Hi, I am Sandra Adams, MD, MS, a Professor of Medicine in the Pulmonary/Critical Care Division of The University of Texas Health Science Center at San Antonio, Texas. But you can call me Sandra. I’m not hung up on the whole Doctor Adams thing.
I believe that I earn respect by how I treat people on a daily basis, rather than on how long I went to school and how many degrees I’ve received. I’d rather focus on the healing aspect of my practice and not my title. I’ve found some people — patients, students, and others — feel intimidated by the doctor title.
Below, I will share our WipeDiseases Foundation story in this blog. Get ready to be inspired.
I am a Dreamer
If I am anything other than a physician, I am a dreamer – one whose dreams begin at a respectable size and often grow into something much bigger than I could imagine.
Have you seen those capsules that kids buy out of a vending machine at a grocery store? Inside is a tiny, dense ball, but when they place it in warm water, it expands into some incredible animal shape.
Well, this is how my dreams begin — as a condensed ball of ideas that expand and keep expanding into bigger and better things. This is how the WipeDiseases Foundation was born. I use the word born because it is a living organism that is continuously growing and evolving into something bigger and better each day.
I am a Teacher
People tell me that I am a born teacher and eventually, I’ve believed that. I love to translate complex medical concepts into practical, easy-to-understand and easy-to-apply strategies to help patients, students and the range of healthcare professionals.
I administer concentrated doses of education to my students, but deliver it in a form that is both easy to understand and recall. As a professor, it’s my duty to help make the best physicians and other healthcare professionals possible. With my other colleagues, I do this daily by teaching students, residents, and fellows.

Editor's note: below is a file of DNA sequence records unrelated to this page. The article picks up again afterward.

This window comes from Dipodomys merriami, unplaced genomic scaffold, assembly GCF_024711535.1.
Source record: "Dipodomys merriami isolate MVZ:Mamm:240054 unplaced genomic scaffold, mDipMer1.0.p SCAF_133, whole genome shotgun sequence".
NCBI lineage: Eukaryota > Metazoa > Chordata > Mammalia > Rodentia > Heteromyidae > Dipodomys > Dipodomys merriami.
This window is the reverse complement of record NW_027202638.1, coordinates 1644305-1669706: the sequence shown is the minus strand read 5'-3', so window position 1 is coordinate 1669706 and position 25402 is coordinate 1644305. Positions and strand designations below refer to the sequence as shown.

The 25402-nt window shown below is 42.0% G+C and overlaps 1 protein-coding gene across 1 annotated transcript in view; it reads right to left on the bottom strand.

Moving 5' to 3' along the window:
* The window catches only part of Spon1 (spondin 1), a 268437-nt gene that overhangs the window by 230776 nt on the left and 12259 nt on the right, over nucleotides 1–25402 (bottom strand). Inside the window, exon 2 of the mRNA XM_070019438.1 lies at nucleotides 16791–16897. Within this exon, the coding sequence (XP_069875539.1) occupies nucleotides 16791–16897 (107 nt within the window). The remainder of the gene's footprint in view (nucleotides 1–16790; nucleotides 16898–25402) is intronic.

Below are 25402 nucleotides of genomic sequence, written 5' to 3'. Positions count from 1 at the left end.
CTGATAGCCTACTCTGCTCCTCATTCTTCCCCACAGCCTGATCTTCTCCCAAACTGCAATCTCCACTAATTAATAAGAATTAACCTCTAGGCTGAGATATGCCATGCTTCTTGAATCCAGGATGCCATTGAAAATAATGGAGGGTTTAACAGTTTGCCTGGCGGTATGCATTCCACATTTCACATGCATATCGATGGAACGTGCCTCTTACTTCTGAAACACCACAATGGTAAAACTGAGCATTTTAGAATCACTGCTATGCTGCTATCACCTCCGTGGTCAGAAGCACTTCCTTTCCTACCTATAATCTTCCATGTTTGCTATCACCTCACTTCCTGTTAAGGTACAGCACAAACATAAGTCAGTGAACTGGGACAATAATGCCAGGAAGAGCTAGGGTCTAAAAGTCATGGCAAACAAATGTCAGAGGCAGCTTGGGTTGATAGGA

As an educator, I try to not only to shape and mold young healthcare professionals’ minds, but also to model compassionate and nonjudgmental behavior.
Suboptimal Care Happens Too Often
In my years of practice, I see many people with chronic obstructive pulmonary disease (COPD) and many other conditions being treated with outdated, suboptimal and sometimes even dangerous treatment regimens.
Unfortunately, some of these people that I’ve treated in our intensive care unit (ICU) or clinic potentially could have been spared months or years of distress if their primary care clinicians had only diagnosed them earlier and started appropriate care.
To be clear, I am not trying to be critical. I truly believe that the vast majority of healthcare professionals absolutely want to do a superb job and provide optimal care.
However, there are several factors that make it nearly impossible for all healthcare professionals to keep up to date in order to provide optimal care for every patient.
These factors are 1) an aging population, 2) new and ever-changing guidelines and medications, and 3) the explosion of new information.
Please read next week’s blog to discover how WipeDiseases Foundation steps into this gap…